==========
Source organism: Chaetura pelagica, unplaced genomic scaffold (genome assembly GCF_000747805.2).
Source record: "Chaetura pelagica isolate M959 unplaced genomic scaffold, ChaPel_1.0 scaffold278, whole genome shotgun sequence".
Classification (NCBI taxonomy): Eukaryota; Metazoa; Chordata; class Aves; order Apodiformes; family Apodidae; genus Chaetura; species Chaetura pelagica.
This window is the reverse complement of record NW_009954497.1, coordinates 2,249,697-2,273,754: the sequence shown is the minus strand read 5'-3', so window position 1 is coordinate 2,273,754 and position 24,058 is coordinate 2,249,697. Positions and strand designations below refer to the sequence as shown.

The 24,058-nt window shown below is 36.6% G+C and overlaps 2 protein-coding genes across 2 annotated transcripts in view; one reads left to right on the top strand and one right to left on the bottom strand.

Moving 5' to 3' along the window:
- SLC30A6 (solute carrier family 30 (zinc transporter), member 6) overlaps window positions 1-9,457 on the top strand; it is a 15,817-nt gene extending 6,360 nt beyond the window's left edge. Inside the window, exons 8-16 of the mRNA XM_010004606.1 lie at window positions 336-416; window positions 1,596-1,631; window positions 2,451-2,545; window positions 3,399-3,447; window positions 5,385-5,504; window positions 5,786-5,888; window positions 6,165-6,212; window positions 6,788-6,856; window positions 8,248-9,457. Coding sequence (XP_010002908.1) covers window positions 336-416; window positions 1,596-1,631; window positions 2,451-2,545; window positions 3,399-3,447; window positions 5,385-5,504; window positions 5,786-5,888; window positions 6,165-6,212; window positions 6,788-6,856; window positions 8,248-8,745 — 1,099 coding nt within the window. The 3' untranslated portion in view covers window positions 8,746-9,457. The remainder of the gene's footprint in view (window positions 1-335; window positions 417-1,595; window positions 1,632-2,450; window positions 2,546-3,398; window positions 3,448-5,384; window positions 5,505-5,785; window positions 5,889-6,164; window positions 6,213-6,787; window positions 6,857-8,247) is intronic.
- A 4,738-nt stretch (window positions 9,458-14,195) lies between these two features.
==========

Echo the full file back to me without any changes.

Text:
Source organism: Chaetura pelagica, unplaced genomic scaffold (genome assembly GCF_000747805.2).
Source record: "Chaetura pelagica isolate M959 unplaced genomic scaffold, ChaPel_1.0 scaffold278, whole genome shotgun sequence".
Classification (NCBI taxonomy): Eukaryota; Metazoa; Chordata; class Aves; order Apodiformes; family Apodidae; genus Chaetura; species Chaetura pelagica.
This window is the reverse complement of record NW_009954497.1, coordinates 2,249,697-2,273,754: the sequence shown is the minus strand read 5'-3', so window position 1 is coordinate 2,273,754 and position 24,058 is coordinate 2,249,697. Positions and strand designations below refer to the sequence as shown.

The 24,058-nt window shown below is 36.6% G+C and overlaps 2 protein-coding genes across 2 annotated transcripts in view; one reads left to right on the top strand and one right to left on the bottom strand.

Moving 5' to 3' along the window:
- SLC30A6 (solute carrier family 30 (zinc transporter), member 6) overlaps window positions 1-9,457 on the top strand; it is a 15,817-nt gene extending 6,360 nt beyond the window's left edge. Inside the window, exons 8-16 of the mRNA XM_010004606.1 lie at window positions 336-416; window positions 1,596-1,631; window positions 2,451-2,545; window positions 3,399-3,447; window positions 5,385-5,504; window positions 5,786-5,888; window positions 6,165-6,212; window positions 6,788-6,856; window positions 8,248-9,457. Coding sequence (XP_010002908.1) covers window positions 336-416; window positions 1,596-1,631; window positions 2,451-2,545; window positions 3,399-3,447; window positions 5,385-5,504; window positions 5,786-5,888; window positions 6,165-6,212; window positions 6,788-6,856; window positions 8,248-8,745 — 1,099 coding nt within the window. The 3' untranslated portion in view covers window positions 8,746-9,457. The remainder of the gene's footprint in view (window positions 1-335; window positions 417-1,595; window positions 1,632-2,450; window positions 2,546-3,398; window positions 3,448-5,384; window positions 5,505-5,785; window positions 5,889-6,164; window positions 6,213-6,787; window positions 6,857-8,247) is intronic.
- A 4,738-nt stretch (window positions 9,458-14,195) lies between these two features.